A successful property manager partnership includes both the owner and manager being committed to managing risk. Beyond the physical issues that can be maintained and corrected with the property, additional measures are required. The owner should maintain a current insurance policy for their property that includes coverage for risk of loss and liability. The manager should be covered as an additional insured. The manager should maintain their own business insurance that provides extensive liability coverage. The manager should be willing to produce a certificate to the owner proving this coverage is being maintained.
Effective Leasing Strategies
One of the most important duties of the property manager is to keep the owner’s property occupied with a paying tenant. The manager owes it to the rental owner to utilize effective leasing strategies that locates, and more than adequately screens, applicants. There is a huge difference in identifying great tenants versus renting to anybody who applies. The successful property manager partnership will balance locating a tenant with low eviction rates. Low eviction rates are a key result of the manager thoroughly screening all applicants.
Transparency Of All Funds
It should be very simple for the owner to track the receipt and disbursement of funds. Multiple options to review the performance of their property should be available from the manager. The manager should be willing, or have a financial person ready and available, to answer any and all questions for the owner. The partnership should be based in 100% complete trust and transparency.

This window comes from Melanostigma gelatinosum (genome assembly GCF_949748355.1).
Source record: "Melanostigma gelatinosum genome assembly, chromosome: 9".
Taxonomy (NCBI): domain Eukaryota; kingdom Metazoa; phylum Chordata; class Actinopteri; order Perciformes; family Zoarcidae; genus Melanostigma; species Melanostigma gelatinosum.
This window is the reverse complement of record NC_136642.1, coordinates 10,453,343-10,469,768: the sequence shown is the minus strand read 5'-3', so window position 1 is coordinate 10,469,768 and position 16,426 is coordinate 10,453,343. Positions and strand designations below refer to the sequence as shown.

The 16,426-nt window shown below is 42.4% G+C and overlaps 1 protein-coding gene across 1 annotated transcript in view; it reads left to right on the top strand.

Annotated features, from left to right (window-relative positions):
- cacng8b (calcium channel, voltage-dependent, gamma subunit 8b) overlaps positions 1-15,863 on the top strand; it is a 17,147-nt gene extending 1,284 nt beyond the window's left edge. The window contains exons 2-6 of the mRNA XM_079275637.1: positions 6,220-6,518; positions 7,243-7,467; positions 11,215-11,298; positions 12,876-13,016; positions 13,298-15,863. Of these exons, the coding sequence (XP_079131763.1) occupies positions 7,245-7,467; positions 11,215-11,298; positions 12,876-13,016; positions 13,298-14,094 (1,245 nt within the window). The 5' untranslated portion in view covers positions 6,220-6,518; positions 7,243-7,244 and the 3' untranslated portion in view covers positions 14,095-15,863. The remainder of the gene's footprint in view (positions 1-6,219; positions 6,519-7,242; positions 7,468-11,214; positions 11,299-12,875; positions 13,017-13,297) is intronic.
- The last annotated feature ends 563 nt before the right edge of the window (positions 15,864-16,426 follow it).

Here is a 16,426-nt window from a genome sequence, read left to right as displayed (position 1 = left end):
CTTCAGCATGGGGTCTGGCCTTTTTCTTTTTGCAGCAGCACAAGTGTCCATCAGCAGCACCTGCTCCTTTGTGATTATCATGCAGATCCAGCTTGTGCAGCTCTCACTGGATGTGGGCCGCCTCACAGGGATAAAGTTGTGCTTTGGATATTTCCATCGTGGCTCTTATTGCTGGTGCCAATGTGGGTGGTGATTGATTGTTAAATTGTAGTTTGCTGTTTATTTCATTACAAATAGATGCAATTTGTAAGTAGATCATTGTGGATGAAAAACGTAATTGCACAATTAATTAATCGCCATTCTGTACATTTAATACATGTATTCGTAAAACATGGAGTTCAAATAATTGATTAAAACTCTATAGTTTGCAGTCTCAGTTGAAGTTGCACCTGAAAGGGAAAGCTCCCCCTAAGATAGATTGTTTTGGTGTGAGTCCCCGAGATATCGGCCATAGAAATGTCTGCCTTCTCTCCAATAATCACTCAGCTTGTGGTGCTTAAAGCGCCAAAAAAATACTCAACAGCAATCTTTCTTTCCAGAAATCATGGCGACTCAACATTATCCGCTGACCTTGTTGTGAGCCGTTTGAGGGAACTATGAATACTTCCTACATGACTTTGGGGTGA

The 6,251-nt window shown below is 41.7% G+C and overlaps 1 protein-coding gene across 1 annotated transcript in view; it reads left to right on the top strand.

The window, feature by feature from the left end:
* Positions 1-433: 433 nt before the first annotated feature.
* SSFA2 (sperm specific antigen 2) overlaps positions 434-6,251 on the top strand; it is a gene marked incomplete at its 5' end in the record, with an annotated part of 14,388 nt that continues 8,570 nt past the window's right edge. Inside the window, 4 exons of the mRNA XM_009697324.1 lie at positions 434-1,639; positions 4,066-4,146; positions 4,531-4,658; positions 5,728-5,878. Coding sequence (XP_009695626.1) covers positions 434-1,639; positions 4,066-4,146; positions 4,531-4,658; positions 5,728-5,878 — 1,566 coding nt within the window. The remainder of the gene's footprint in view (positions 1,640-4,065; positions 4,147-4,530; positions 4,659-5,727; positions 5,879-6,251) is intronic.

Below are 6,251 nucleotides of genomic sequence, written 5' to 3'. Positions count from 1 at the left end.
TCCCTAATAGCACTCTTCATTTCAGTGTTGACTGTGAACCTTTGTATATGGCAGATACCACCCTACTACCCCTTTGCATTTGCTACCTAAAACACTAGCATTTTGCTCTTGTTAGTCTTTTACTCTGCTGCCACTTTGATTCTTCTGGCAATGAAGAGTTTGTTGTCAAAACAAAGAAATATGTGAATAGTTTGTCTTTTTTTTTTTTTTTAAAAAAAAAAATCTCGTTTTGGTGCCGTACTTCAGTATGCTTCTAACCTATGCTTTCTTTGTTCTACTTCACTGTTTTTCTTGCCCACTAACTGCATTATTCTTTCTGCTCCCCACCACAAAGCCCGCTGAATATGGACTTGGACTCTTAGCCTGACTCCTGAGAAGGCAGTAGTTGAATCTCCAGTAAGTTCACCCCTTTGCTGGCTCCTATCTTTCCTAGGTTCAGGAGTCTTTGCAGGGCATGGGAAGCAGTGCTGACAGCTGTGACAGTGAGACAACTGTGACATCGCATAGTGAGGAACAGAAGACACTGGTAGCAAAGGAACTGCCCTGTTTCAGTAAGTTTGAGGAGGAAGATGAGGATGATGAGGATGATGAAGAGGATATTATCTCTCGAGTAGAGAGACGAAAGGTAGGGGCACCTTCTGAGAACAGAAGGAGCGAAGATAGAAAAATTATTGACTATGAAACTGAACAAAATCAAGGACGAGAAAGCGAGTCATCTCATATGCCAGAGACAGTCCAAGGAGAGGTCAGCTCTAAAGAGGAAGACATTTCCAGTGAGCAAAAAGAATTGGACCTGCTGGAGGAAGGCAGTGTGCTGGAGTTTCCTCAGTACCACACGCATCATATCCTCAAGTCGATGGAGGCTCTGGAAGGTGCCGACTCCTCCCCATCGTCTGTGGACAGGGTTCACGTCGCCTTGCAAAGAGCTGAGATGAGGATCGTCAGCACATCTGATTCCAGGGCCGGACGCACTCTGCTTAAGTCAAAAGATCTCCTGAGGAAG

Mutual Respect For The Law
There are a lot of different laws associated with owning, marketing, leasing, and managing real estate. Knowledge and respect for these laws is crucial to the success of the partnership. A rental owner should never expect their manager to take any actions that are in violation of any Fair Housing laws and guidelines.
A profitable, and mutually beneficial relationship will be the result if the owner and manager operate with joint respect for these key priorities. At the first sign that one party or the other does not share the same level of respect for these priorities, return to communication and do whatever is needed to straighten it out. Otherwise, the opportunity for experiencing a successful property manager partnership will be lost and with it, there is a significant chance of financial loss. This failure can be avoided by making a commitment to these priorities and ensure you are involved in a great, profitable relationship.